The realization that I wanted to birth at home unassisted, rather than with a midwife, came gradually. After we moved a year and a half ago, I learned that homebirth midwives were very difficult to find in our new state. Now, had I really wanted a midwife I could have found one. But I knew that even if I was able to locate them, I might not click with any of them, or they might not feel comfortable with my wishes for the birth. I knew that if I hired a midwife, I would request that she stay downstairs the entire time unless I specifically asked for assistance. No heart tones, no vaginal exams, no catching or monitoring the baby. Basically I didn't want to know she was there.

Once I became pregnant last winter, I just felt no desire at all to hire a midwife. The idea didn't feel right to me anymore. I said to myself, "well, we'll be working in France for a few months over the summer. I will just do things on my own until I get back. Then if I feel like having a midwife, I will look for one." I left; I came back, about 6 months pregnant. I still didn't feel drawn towards having a midwife, so inertia carried me to the end of my pregnancy. I half-heartedly talked with two other midwives in my area, in the process of helping friends who were searching for alternatives to hospital births.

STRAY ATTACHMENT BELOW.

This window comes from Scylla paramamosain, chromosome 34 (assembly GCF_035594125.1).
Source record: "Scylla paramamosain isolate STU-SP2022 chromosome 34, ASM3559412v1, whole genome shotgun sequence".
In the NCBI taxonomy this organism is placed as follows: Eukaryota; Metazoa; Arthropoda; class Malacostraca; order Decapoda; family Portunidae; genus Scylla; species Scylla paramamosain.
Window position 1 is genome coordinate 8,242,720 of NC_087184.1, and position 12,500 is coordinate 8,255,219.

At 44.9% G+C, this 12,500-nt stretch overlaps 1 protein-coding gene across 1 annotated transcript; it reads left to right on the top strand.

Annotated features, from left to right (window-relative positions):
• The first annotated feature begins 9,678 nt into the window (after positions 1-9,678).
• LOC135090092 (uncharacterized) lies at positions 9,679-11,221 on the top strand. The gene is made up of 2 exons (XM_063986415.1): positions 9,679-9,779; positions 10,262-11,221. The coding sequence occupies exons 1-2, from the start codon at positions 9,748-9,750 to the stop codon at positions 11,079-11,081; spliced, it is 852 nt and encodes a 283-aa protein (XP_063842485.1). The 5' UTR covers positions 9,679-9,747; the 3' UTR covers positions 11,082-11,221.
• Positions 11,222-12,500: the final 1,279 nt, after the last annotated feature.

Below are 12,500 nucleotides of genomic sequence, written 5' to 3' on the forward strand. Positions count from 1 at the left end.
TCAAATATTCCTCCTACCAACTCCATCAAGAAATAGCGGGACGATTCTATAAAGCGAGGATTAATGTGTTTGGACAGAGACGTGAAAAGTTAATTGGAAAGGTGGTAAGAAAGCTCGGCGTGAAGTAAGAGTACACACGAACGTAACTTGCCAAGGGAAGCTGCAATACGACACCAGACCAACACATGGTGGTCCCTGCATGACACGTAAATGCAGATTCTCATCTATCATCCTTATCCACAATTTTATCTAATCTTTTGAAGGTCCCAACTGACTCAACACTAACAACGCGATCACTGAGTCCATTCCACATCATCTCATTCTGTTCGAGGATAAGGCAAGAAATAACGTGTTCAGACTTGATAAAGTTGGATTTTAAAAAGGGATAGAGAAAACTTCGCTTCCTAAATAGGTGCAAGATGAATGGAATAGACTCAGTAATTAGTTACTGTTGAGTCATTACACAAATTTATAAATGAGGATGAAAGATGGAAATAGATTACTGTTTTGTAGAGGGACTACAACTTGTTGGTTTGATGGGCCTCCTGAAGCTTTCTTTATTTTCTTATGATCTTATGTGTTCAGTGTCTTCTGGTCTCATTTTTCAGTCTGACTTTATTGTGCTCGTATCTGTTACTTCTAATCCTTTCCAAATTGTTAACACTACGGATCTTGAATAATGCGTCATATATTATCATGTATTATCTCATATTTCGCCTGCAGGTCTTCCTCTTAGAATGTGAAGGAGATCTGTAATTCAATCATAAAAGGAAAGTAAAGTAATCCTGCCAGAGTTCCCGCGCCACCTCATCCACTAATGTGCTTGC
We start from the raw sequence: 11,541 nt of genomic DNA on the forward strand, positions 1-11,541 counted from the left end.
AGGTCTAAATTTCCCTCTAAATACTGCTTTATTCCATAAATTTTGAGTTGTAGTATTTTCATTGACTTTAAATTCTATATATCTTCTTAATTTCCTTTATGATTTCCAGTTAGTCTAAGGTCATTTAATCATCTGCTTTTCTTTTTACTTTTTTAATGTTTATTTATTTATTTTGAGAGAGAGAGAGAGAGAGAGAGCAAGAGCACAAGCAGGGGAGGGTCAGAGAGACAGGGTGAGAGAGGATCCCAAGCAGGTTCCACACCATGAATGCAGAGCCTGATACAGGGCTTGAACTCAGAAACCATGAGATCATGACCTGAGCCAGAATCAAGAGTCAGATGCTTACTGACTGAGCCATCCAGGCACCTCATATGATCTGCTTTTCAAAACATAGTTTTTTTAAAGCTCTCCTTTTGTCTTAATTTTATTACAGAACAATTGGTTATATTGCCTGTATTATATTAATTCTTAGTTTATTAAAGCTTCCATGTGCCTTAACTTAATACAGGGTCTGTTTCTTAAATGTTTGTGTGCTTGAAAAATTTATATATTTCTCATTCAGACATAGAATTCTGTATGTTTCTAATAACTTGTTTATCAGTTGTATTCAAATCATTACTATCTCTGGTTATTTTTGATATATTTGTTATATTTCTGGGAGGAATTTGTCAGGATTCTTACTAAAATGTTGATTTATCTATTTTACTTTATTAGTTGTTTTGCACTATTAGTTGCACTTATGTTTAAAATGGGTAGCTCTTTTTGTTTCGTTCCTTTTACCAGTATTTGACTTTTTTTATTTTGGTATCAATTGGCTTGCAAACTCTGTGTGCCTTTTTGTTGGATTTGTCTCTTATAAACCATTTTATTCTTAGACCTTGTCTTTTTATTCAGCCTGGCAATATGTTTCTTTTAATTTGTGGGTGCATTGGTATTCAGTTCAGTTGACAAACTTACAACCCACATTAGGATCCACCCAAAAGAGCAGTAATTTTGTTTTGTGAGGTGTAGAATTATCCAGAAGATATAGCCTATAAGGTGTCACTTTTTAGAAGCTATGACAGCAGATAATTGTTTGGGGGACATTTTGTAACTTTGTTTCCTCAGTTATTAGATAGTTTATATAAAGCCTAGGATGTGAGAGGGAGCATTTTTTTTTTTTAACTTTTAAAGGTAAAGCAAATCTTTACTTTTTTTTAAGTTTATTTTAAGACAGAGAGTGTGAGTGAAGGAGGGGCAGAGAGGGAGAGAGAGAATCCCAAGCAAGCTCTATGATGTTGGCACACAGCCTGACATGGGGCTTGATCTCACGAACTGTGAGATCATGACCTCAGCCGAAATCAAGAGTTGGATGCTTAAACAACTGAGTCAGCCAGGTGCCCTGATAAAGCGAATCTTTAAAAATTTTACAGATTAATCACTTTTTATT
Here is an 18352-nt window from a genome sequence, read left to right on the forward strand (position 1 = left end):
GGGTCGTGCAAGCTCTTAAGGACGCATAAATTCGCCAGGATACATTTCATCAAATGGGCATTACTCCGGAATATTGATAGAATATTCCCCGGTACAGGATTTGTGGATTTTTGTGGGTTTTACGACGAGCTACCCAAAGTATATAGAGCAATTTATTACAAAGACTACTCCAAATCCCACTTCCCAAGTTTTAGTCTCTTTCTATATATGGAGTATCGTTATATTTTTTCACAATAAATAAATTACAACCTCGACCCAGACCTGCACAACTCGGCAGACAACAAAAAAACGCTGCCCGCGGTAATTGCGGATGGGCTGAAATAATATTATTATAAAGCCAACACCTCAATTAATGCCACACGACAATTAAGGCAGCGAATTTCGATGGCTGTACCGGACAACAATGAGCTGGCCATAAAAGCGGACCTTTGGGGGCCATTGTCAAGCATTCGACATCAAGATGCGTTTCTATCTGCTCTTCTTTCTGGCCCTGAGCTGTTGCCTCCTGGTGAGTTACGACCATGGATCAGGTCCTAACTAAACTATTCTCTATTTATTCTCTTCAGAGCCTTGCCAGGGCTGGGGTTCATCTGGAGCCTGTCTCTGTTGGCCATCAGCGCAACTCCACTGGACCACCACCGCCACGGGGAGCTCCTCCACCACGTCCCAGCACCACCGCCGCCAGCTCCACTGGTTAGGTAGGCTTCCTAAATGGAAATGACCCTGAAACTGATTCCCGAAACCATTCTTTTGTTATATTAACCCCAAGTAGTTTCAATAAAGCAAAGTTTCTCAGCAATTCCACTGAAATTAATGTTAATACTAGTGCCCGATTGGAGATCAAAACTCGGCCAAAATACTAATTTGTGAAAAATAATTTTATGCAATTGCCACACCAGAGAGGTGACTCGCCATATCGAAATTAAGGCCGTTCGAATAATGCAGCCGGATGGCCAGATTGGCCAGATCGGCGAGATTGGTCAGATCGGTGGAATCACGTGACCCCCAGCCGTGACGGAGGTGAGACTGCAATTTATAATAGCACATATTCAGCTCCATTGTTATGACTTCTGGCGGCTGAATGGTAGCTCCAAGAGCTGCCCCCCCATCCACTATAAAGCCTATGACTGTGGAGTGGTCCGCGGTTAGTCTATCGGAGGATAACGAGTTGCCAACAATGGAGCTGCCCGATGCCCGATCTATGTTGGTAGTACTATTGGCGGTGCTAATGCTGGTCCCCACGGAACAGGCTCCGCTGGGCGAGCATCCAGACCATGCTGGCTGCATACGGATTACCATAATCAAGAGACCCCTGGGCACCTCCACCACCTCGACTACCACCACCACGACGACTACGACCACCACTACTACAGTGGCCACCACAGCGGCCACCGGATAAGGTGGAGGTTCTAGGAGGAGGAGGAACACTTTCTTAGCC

I continued to wonder if I should find a midwife, but it never felt right. However, I also wanted to have other options if birth threw me a curve ball. I'd far rather "transfer" to a homebirth midwife, than to a hospital. As it turns out, I gave birth at 38 weeks, so that solved my dilemma!

I'd like to hear your stories about how you first heard about unassisted birth, what you initially thought, and whether or not that has changed. Please share!
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Monday, January 22, 2007


A post unrelated to birth...

I recently came across this blog about downsizing and simplifying, called Changing Rhythm. I liked their pledge, especially the rules about buying things (or rather, trying not to unless really necessary!). I sat down with my husband last night and talked about adopting some of these into our own life.